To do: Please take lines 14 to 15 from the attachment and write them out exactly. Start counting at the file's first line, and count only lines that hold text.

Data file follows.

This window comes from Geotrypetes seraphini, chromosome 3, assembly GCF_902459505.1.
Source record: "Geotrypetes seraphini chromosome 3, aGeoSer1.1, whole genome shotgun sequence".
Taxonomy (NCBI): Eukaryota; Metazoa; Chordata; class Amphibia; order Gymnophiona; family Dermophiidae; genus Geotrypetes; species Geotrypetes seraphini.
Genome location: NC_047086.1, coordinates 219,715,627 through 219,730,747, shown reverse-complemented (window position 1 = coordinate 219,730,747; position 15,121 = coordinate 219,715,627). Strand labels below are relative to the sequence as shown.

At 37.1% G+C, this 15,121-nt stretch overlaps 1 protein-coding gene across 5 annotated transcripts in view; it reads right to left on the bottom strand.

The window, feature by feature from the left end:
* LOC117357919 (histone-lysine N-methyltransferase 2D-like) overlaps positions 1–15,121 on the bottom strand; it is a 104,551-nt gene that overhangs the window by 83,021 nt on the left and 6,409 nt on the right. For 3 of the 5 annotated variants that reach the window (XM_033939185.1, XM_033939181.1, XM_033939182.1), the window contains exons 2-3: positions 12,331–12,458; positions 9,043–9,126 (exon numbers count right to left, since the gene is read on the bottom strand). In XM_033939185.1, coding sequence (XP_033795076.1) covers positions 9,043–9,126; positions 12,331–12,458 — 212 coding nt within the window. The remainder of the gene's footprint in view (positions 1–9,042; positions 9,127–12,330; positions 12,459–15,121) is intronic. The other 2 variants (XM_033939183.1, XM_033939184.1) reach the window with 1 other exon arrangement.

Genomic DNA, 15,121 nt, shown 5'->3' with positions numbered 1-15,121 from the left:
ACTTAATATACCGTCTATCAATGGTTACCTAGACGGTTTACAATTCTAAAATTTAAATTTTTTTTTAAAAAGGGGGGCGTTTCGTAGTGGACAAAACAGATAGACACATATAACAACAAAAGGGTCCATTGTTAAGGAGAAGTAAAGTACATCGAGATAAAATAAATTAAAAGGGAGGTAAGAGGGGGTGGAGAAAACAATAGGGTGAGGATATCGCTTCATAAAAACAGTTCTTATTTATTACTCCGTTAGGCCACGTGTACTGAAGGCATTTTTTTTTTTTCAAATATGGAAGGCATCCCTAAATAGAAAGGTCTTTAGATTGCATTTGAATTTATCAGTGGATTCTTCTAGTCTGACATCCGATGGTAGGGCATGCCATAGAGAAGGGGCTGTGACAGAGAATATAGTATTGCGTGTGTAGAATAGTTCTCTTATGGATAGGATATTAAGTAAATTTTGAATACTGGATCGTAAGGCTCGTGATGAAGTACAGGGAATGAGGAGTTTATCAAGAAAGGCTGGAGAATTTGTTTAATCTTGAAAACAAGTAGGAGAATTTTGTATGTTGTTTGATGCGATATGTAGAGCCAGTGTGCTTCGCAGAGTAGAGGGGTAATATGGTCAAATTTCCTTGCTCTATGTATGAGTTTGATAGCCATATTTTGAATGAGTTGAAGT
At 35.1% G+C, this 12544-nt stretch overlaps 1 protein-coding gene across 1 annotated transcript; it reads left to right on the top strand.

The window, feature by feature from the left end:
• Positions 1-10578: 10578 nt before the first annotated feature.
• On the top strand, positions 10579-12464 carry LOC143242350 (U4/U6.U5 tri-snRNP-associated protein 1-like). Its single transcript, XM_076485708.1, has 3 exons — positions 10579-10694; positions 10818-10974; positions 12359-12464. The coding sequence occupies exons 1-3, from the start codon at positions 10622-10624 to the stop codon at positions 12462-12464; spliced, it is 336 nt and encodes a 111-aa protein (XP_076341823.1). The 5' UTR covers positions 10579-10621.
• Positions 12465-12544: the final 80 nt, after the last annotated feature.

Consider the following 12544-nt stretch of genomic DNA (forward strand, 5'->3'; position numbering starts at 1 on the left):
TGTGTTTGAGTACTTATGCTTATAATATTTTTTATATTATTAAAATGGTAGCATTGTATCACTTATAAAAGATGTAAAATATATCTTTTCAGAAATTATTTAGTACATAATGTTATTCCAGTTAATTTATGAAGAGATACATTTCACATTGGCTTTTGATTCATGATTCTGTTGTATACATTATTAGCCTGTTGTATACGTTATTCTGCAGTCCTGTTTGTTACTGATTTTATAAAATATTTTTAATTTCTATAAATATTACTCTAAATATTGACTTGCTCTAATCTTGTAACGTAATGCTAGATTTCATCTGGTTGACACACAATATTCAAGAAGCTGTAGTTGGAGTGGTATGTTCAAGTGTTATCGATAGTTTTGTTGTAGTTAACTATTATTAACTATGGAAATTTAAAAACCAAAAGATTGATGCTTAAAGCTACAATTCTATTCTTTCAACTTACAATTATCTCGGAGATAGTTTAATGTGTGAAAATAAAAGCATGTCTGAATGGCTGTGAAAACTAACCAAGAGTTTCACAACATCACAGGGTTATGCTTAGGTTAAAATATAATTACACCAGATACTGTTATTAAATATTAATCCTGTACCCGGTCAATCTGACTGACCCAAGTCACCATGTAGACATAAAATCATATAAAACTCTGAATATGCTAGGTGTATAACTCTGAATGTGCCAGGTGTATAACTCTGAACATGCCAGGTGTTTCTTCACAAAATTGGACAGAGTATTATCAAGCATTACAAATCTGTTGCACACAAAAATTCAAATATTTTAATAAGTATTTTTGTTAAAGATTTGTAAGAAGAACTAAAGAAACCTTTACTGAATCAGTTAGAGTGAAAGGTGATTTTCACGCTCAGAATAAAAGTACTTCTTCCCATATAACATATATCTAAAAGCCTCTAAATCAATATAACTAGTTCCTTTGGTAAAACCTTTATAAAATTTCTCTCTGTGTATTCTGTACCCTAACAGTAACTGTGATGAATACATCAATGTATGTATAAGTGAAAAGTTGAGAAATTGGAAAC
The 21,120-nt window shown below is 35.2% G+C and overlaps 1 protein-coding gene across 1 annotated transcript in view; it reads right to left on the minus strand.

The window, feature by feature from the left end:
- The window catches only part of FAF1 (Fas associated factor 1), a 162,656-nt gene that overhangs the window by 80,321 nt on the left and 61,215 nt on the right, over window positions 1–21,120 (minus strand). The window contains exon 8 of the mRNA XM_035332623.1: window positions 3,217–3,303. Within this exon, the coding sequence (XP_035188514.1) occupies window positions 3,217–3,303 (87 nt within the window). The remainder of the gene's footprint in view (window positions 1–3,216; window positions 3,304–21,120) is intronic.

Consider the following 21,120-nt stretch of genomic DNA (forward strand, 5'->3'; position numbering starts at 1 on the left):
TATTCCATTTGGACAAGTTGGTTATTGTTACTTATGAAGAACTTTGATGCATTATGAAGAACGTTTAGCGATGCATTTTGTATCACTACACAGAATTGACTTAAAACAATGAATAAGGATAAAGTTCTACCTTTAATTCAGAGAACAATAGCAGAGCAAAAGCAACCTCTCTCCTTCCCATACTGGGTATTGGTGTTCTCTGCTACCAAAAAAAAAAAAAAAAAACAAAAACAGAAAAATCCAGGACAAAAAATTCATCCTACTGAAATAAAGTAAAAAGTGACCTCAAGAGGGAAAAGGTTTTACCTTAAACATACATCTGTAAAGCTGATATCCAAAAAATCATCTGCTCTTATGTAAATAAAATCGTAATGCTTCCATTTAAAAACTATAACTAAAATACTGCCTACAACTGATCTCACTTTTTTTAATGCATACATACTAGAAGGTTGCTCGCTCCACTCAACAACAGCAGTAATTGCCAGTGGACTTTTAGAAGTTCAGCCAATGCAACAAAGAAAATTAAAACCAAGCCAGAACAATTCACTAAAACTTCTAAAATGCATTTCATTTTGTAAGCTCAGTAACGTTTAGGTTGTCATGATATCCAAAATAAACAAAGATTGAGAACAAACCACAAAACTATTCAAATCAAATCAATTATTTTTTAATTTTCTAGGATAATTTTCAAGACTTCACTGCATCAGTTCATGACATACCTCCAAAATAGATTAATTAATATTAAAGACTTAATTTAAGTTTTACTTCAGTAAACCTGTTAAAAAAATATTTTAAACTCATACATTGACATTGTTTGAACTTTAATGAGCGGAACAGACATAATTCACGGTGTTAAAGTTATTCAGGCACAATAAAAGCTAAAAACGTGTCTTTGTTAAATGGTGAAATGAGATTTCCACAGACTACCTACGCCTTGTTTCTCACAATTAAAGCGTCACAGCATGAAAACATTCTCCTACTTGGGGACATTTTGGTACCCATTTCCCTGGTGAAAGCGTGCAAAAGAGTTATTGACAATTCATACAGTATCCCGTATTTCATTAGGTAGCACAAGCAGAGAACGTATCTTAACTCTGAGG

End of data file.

• Positions 12465-12544: the final 80 nt, after the last annotated feature.

Consider the following 12544-nt stretch of genomic DNA (forward strand, 5'->3'; position numbering starts at 1 on the left):